We are faced with meeting the agricultural demands of a growing population estimated to reach 9.8 billion people by 2050 on soils depleted of essential nutrients, with declining yields and a projected reduction in future rainfall in key agricultural regions. A circular economy between agriculture and organic waste streams can recycle essential resources for farming through the recovery of water, biomass, and nutrients from sanitation waste solids, effluents, and livestock manure at scale. This offers benefits to agroecological practices in farming by reducing the reliance on chemical fertiliser inputs with multiple benefits that improve soil health, reduce greenhouse gas emissions from farming, and reduce water pollution in drainage from fields. However, there are potential risks and challenges associated with this solution and these need to be fully understood to enable resource recovery to operate in a safe and sustainable manner in the long term. Firstly, the gastrointestinal tracts of humans and animals are a source of pathogens to the environment and agriculture food chain. So, reusing these wastes could potentially spread these pathogens to the food crops we consume. Secondly, manure and sewage are sources of veterinary and medical chemicals to the environment; these compounds can enhance a microbe's ability to resist treatment drugs, such as antibiotics. This ability to resist treatment drugs can spread to other microbes important for plant, animal, and human diseases. Antimicrobial resistance (AMR) is a global public health crisis that is predicted to cause 10 million deaths per year by 2050. Currently, livestock and the environment are recognised as reservoirs of antimicrobial resistant microbes and implicated in the dissemination of these AMR microbes. Science-based methods to assess the environmental, livestock and human health risks of combined exposure to antimicrobial selective compounds and AMR microbes are therefore central to fully realisingthe potential benefits of a sanitation-agriculture circular economy. Models, analytical tools, and quantitative assessment methods to understand, measure and assess the impacts of agricultural exposure routes urgently warrant scientific attention. Through understanding the safety risks recycling waste streams pose, new interventions can be devised to minimise these risks, making resource recycling a viable mechanism to increase soil and farm productivity. Working with water utility companies and the National Pig Centre, we will investigate how water and farm waste can be recycled to be used in agriculture. Using laboratory models, we will identify where pathogens and chemicals aggregate along the different waste streams, thus identify where interventions need to be made. Using this information, we will define a risk assessment analysis to tackle pathogen and chemical buildup. We propose to build on the 'one-health, one environment' approach to AMR by acknowledging the connectivity between humans, animals and the environment. This project will support the development of a UK sanitation-circular economy and build a UK-led innovation network with global reach. The overall aim of the project is to build a community of educational, industry, farming, and government colleagues to increase the capacity of the UK to address global pollution challenges associated with adopting a circular economy to support agricultural production. A circular economy approach is essential in meeting global agricultural needs, especially enhancing the role that farming can play in climate control and our need to move towards Net Zero greenhouse gas emissions. This proposal will pave the way in achieving this goal whilst minimising the impact of utilising waste materials on the environment and animal and human health.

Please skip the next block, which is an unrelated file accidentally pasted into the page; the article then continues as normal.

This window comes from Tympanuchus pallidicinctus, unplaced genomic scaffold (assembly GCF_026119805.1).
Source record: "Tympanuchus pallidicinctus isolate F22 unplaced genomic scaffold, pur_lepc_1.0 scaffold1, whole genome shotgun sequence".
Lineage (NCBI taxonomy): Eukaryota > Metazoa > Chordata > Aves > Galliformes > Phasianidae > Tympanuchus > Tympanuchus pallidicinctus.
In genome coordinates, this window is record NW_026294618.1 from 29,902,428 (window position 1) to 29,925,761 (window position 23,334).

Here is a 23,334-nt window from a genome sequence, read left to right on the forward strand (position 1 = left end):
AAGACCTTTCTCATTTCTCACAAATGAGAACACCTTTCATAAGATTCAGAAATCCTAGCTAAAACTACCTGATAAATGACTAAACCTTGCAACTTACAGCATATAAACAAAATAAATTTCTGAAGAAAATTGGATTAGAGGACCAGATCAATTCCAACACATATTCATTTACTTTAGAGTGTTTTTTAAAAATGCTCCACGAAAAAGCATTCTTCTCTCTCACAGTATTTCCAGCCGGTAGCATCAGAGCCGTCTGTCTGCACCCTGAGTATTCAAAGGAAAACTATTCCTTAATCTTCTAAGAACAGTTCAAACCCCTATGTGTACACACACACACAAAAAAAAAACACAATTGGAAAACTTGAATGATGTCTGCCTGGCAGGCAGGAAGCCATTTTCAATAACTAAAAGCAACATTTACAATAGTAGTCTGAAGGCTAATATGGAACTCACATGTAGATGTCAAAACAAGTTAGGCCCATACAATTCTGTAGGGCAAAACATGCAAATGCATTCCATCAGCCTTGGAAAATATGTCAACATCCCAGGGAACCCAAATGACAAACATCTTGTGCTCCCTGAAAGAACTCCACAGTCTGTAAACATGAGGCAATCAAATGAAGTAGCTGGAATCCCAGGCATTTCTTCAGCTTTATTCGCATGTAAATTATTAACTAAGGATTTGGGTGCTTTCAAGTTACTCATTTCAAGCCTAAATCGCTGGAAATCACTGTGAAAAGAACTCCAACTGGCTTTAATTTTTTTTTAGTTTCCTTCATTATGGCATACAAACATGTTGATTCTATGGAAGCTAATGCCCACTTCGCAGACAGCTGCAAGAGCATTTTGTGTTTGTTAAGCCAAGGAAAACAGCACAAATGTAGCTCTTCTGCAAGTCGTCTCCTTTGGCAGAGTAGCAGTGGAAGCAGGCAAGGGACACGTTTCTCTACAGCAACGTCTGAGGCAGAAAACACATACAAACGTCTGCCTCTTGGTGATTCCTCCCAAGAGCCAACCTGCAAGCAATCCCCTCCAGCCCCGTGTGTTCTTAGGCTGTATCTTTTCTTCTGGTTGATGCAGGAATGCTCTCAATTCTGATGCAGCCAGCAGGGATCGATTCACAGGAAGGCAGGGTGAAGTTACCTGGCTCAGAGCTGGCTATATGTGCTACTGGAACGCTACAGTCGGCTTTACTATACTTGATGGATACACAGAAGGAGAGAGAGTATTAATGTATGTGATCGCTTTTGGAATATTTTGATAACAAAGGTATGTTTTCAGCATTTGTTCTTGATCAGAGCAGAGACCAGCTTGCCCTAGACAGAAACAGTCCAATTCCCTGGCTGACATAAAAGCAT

Committee Not funded via Committee
Research TopicsX – not assigned to a current Research Topic
Research PriorityX – Research Priority information not available
Research Initiative Molcules to Landscapes [2022]
Funding SchemeX – not Funded via a specific Funding Scheme